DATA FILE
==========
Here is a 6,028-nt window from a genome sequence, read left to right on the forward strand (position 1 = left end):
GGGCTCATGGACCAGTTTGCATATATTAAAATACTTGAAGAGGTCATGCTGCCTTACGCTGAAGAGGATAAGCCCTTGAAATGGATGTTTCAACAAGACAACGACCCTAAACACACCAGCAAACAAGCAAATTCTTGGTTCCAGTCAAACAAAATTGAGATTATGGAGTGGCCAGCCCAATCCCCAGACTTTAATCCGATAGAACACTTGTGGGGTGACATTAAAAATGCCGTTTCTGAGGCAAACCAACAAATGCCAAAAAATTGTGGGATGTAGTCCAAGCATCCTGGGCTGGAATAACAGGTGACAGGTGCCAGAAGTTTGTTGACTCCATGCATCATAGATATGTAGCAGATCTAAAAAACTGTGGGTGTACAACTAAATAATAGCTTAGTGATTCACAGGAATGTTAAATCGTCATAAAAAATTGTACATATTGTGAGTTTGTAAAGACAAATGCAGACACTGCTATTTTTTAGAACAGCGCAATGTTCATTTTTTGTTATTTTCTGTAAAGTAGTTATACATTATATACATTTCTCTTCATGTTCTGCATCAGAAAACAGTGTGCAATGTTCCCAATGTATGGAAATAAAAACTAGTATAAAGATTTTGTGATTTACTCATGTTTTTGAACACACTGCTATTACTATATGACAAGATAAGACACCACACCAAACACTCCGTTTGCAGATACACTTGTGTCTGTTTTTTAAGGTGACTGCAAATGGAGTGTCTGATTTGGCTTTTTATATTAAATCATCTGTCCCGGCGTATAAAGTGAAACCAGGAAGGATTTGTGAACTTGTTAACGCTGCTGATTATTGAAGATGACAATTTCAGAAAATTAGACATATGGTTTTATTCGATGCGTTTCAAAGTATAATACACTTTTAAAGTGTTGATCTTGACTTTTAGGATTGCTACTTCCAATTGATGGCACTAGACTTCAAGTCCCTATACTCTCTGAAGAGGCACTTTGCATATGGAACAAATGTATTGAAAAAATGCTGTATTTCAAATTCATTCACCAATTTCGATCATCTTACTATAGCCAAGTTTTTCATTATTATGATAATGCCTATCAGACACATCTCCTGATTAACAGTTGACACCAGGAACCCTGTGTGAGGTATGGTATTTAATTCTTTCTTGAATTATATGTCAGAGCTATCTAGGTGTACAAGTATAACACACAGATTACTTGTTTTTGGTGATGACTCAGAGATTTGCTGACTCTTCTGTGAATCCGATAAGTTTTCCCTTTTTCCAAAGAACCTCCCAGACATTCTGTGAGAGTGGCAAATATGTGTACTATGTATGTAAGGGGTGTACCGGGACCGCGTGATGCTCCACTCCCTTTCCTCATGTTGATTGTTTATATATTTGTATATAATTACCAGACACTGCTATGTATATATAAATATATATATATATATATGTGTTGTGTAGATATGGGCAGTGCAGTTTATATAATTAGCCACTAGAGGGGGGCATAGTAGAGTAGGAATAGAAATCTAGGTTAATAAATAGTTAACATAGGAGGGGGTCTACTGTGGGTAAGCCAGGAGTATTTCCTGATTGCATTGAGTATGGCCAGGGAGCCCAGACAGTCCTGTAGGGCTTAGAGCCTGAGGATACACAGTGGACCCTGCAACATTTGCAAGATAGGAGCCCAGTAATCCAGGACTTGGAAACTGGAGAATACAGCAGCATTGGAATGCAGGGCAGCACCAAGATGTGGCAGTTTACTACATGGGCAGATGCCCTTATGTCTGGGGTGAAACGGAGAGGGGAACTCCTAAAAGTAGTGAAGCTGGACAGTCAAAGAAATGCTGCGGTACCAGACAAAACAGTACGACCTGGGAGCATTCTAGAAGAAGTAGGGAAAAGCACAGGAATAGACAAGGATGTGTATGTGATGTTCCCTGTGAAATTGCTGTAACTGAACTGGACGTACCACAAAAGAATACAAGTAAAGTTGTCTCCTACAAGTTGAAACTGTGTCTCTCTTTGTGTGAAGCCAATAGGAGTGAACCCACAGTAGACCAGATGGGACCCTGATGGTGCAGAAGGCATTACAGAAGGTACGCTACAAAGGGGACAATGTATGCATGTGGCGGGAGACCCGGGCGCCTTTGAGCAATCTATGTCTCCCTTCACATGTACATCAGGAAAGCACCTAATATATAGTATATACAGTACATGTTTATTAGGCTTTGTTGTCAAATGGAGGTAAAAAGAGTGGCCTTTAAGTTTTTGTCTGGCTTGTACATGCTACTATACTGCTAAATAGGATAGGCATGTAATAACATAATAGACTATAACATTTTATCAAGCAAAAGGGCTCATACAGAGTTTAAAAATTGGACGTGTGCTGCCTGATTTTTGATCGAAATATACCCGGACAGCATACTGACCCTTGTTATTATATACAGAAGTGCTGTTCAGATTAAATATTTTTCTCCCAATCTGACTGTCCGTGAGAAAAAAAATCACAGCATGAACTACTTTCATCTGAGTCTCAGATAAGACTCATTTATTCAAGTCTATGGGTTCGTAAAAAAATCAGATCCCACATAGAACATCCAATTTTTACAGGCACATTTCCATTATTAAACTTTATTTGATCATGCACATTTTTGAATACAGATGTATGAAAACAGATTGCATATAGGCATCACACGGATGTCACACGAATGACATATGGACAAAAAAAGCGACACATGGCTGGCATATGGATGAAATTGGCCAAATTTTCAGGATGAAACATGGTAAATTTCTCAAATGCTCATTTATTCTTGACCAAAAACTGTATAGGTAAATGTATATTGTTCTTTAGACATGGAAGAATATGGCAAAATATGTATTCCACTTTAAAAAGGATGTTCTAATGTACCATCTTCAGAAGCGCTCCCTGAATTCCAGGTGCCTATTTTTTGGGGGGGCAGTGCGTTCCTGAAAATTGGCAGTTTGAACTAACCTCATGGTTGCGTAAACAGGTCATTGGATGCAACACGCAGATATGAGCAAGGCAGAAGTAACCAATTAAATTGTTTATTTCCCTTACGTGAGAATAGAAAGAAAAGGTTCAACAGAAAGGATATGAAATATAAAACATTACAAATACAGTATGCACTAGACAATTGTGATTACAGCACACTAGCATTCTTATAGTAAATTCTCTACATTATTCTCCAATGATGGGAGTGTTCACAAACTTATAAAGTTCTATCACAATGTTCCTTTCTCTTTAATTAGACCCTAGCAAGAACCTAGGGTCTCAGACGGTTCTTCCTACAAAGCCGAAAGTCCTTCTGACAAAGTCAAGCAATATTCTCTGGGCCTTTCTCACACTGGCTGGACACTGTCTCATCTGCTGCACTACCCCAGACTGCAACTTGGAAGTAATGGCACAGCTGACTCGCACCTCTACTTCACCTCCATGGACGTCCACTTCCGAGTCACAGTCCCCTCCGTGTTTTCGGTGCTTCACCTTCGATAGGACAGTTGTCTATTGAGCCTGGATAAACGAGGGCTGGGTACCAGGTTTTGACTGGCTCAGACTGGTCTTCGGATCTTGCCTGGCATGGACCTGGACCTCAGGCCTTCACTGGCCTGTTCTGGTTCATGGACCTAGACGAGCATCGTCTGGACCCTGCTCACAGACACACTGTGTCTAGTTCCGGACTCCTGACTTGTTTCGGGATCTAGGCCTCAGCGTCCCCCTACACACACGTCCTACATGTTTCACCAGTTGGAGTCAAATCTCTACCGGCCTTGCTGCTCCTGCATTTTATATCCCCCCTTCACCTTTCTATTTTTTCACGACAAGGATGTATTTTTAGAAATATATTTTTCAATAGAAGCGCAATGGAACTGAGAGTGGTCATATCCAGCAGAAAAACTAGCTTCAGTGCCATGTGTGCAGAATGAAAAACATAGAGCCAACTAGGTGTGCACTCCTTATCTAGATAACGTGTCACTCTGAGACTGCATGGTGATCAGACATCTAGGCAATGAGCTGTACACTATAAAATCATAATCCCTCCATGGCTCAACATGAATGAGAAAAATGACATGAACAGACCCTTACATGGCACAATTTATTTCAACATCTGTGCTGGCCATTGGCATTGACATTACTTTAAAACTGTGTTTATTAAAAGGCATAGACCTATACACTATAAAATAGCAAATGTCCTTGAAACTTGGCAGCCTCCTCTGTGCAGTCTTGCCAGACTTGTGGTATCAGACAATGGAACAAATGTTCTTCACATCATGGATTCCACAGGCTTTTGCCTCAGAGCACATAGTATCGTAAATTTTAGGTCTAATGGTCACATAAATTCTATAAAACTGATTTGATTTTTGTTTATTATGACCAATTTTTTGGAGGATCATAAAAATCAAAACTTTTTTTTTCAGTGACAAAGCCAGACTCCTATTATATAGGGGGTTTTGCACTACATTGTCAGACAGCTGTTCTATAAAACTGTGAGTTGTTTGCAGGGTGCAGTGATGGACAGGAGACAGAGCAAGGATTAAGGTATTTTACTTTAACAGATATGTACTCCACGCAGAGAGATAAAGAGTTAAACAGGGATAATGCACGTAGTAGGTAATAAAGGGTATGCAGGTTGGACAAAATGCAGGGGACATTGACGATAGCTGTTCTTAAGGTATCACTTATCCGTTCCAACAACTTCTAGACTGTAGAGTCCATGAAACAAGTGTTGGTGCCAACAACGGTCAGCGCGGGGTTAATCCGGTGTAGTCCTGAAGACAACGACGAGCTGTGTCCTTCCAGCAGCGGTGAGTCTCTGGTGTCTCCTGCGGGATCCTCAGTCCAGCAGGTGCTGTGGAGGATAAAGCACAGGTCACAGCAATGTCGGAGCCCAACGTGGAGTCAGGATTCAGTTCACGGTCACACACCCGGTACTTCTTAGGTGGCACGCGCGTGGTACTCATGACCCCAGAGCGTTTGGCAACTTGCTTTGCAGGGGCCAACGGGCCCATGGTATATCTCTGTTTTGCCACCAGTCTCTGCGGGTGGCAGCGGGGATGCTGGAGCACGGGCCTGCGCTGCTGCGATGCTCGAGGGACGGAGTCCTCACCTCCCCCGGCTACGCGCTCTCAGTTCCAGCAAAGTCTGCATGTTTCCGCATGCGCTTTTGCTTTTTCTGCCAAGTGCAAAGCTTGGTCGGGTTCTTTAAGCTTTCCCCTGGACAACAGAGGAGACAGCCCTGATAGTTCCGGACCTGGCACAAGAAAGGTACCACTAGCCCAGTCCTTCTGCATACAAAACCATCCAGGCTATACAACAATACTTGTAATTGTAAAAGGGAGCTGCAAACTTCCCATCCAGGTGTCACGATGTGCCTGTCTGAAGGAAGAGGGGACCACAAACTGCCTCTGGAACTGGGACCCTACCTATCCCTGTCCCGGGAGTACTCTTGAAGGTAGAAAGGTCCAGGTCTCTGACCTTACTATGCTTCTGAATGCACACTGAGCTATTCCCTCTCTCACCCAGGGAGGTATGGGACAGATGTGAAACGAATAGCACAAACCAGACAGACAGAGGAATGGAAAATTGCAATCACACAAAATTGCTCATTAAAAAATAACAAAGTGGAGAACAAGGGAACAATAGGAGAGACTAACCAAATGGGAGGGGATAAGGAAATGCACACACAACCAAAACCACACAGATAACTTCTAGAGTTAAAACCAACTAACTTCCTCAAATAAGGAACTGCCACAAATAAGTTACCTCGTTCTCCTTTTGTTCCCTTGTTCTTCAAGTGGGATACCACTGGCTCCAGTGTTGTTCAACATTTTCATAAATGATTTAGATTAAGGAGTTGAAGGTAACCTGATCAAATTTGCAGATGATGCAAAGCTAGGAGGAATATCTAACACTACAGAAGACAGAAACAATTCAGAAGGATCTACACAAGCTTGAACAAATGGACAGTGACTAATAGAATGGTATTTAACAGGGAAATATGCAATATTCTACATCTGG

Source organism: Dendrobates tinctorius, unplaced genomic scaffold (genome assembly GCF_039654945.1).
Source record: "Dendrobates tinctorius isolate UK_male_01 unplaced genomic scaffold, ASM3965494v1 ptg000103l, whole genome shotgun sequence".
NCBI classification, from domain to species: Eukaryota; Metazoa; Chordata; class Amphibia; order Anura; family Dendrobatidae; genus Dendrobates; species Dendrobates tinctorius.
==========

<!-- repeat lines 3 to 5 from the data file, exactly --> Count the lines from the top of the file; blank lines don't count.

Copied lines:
Source organism: Dendrobates tinctorius, unplaced genomic scaffold (genome assembly GCF_039654945.1).
Source record: "Dendrobates tinctorius isolate UK_male_01 unplaced genomic scaffold, ASM3965494v1 ptg000103l, whole genome shotgun sequence".
NCBI classification, from domain to species: Eukaryota; Metazoa; Chordata; class Amphibia; order Anura; family Dendrobatidae; genus Dendrobates; species Dendrobates tinctorius.